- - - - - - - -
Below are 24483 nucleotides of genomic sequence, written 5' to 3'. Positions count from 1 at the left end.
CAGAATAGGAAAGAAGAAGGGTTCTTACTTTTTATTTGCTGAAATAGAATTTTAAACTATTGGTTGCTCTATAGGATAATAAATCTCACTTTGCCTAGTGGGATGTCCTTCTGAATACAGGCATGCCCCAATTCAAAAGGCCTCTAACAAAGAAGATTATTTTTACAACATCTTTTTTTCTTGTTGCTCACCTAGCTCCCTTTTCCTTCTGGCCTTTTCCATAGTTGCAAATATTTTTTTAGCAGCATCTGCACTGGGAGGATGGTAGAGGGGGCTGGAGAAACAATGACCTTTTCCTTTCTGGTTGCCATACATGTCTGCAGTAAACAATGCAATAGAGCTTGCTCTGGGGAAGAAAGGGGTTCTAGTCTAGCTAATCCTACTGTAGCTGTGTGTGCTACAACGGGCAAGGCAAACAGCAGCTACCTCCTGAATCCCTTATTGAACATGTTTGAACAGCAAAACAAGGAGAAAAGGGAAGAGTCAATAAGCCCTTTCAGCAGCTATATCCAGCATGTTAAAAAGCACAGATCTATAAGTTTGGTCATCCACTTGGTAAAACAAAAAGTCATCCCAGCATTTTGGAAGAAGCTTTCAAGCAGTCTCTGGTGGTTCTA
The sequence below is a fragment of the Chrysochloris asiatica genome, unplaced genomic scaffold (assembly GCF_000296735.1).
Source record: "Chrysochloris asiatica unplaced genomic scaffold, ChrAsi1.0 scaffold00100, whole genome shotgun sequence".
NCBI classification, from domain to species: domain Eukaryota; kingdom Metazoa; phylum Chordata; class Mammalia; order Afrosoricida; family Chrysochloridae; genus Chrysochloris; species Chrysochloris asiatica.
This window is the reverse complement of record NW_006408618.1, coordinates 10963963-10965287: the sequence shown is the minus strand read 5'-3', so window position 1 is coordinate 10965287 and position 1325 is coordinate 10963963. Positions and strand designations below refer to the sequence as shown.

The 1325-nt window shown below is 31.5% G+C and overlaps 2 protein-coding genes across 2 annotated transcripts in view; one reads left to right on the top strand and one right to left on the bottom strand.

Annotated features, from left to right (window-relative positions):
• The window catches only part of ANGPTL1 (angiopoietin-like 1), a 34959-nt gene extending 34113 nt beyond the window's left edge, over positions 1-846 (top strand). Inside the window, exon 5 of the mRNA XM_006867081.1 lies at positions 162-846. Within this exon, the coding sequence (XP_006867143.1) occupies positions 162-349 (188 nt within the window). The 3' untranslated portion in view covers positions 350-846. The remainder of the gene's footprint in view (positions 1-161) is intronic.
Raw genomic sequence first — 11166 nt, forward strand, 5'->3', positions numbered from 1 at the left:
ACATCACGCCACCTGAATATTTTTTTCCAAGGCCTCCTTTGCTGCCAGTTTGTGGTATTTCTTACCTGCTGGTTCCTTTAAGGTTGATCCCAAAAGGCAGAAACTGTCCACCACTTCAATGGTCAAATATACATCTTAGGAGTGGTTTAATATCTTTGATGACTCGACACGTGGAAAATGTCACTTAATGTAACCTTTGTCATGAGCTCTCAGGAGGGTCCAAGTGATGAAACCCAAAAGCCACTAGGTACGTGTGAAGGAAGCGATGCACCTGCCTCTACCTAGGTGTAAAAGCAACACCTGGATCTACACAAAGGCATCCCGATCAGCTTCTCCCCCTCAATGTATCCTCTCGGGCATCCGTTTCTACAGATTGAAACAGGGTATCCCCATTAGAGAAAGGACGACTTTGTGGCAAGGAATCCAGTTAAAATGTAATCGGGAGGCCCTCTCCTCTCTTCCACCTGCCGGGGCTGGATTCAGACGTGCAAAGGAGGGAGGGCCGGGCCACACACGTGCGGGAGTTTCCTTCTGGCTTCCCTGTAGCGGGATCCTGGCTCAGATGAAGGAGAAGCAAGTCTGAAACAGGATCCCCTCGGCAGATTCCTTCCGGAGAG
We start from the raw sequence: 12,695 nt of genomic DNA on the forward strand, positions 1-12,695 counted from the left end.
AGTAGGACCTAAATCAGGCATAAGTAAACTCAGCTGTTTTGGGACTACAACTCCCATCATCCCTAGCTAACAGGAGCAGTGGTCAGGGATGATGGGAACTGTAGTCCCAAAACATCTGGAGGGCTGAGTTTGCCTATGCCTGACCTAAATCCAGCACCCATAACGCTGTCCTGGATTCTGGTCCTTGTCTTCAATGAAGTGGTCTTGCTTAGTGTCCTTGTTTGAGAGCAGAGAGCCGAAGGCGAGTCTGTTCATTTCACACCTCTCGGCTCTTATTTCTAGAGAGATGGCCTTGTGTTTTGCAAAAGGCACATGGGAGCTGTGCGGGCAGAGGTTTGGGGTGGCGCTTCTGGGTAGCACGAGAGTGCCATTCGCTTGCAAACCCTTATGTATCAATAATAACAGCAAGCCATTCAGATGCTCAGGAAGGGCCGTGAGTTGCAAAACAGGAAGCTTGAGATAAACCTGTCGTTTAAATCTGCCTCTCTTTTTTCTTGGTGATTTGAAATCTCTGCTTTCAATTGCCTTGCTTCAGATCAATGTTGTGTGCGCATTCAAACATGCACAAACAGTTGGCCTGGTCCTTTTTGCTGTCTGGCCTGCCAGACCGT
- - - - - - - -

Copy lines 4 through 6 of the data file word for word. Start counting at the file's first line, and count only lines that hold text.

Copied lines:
Source record: "Chrysochloris asiatica unplaced genomic scaffold, ChrAsi1.0 scaffold00100, whole genome shotgun sequence".
NCBI classification, from domain to species: domain Eukaryota; kingdom Metazoa; phylum Chordata; class Mammalia; order Afrosoricida; family Chrysochloridae; genus Chrysochloris; species Chrysochloris asiatica.
This window is the reverse complement of record NW_006408618.1, coordinates 10963963-10965287: the sequence shown is the minus strand read 5'-3', so window position 1 is coordinate 10965287 and position 1325 is coordinate 10963963. Positions and strand designations below refer to the sequence as shown.